Once students begin to enjoy completing tasks, it is a good time to introduce creative projects. Give them a task with no wrong answer, such as a composition project. Perhaps they have been learning about a particular piece or style of music. The next stage in learning is to give them the task of composing their own piece in the same style.
Devoting time to creative projects like this is very important when teaching kids music. At its heart, music is not merely theoretical but practical. The best way for your students to learn music is to be immersed in it as much as possible. Learning a foreign language is most effective through visiting the country. So the language of music is best learnt through maximum immersion. Make your music classroom the place for learning this creative language.
Teaching children to be creative gives them a skill that goes far beyond the music classroom. This is because creativity is highly valued by employers. Furthermore, giving children a safe space to be creative can also help with behavioural issues. It provides them with a safe outlet for their feelings and emotions. Incorporating creativity into your lessons combines well with collaborative learning methods.
Performing is an important aspect of music education. Your students can take pride in sharing their achievements with an audience. They can show their peers, parents and others what they have been learning in your class. New technology has made performing possible for anyone with an internet connection.
As the culmination of a large class project, give a concert together. If a traditional end-of-year school concert is not possible, why not make a video of your students performing and share it on YouTube. If your school has good video or recording equipment, make use of it to produce a better quality video. If such equipment is unavailable, a smartphone can be used to make a reasonable quality video that can be a record of your students’ achievements. If you and your students are feeling confident, you could even stream your performance live. Just don’t forget to announce it to your intended audience in advance!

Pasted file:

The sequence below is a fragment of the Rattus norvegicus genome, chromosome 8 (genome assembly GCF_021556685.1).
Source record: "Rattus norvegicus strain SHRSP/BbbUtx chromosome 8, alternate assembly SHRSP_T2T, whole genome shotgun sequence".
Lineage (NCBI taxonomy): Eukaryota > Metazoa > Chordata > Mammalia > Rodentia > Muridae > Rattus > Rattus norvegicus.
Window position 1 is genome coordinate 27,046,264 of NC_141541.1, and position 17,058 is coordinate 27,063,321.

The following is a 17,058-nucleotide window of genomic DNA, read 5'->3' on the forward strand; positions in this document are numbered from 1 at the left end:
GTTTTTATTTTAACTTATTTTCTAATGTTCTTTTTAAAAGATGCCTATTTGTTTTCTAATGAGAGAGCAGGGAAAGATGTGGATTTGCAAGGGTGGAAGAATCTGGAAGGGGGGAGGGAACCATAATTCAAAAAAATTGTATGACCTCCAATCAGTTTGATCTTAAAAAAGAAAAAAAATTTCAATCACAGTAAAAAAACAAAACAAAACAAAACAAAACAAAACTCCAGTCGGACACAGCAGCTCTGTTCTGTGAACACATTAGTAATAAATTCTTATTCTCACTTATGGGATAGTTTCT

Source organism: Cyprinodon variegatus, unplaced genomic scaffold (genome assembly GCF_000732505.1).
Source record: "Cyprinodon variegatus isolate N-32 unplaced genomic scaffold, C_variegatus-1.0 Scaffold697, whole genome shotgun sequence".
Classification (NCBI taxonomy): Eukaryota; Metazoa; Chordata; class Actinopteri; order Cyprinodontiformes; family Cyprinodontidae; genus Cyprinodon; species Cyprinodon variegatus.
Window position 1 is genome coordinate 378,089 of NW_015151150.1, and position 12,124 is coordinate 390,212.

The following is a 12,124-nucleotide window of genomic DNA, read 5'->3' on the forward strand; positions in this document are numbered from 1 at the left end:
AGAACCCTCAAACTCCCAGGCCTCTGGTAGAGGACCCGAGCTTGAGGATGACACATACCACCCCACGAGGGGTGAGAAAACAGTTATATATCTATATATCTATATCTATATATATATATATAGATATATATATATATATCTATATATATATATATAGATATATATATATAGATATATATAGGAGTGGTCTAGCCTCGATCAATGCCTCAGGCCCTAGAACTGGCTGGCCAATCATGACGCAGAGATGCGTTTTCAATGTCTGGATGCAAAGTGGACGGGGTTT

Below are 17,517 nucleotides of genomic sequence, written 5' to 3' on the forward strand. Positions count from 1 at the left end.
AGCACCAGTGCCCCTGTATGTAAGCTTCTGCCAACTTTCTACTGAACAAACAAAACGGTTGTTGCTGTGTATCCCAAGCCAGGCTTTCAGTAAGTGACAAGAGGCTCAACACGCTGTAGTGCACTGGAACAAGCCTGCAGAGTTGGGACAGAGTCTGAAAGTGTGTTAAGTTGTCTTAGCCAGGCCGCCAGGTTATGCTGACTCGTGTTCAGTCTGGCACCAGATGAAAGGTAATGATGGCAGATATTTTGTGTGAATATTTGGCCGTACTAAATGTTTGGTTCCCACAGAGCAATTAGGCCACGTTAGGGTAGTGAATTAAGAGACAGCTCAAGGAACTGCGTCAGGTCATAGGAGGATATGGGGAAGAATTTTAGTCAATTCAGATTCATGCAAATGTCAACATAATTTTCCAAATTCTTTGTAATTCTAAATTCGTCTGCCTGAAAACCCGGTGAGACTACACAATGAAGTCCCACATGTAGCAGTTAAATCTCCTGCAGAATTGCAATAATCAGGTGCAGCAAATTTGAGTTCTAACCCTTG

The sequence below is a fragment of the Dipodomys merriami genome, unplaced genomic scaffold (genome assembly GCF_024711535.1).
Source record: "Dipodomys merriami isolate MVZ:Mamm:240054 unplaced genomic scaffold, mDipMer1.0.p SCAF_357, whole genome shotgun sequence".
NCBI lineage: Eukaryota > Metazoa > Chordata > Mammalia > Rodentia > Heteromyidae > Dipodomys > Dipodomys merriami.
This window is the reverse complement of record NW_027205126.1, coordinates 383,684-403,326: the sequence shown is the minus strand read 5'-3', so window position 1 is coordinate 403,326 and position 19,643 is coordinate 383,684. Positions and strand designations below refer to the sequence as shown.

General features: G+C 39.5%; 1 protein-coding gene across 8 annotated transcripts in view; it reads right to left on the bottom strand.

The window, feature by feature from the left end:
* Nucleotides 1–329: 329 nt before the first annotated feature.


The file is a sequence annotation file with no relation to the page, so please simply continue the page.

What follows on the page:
Besides making a video, you can make a YouTube channel for your class. Encourage your students to share the videos with their friends on social networks. You can continue to add to the channel every term and this will give you and your students a place to look back on their progress over the years.
Make a long-term lesson plan that incorporates games. Divide your students into teams and award a few points in each lesson. Depending on the class and their projects you could award a point to the best student in each lesson. You could give points for correct answers and even for a positive attitude. Decide on a monthly and yearly prize for the winning team. This works especially well with younger children. But even teenagers can enjoy a competition if the prize is attractive.
Being able to compete in a healthy and cheerful manner is a valuable skill for students to learn. It combines well with collaborative activities. But, it is important to make sure that no student feels left out when using a competition as part of your teaching. Keep track of prize winners and try to award a range of prizes so that every student has a good chance of winning at least once.
Bonus Tip: Share your ideas with other teachers online and access new inspiration from your music teacher colleagues.
Just like this article you are reading right now, there is a wealth of information out there for music teachers. The internet has transformed the resources available for educators. It has internationalized resources. Information and ideas from overseas are now as easily accessible as those from your home country. There has never been a better time to add to your stock of teaching methods, ideas and strategies.
However, don’t just consume! Share your ideas with other teachers by participating in music teachers’ forums and checking the website every day. You can become a contributor and give other educators access to your own tried and tested teaching strategies and techniques. Music education can only get better if we learn from each other. Start sharing now and you will be amazed by the creative ideas that you can find to transform your teaching!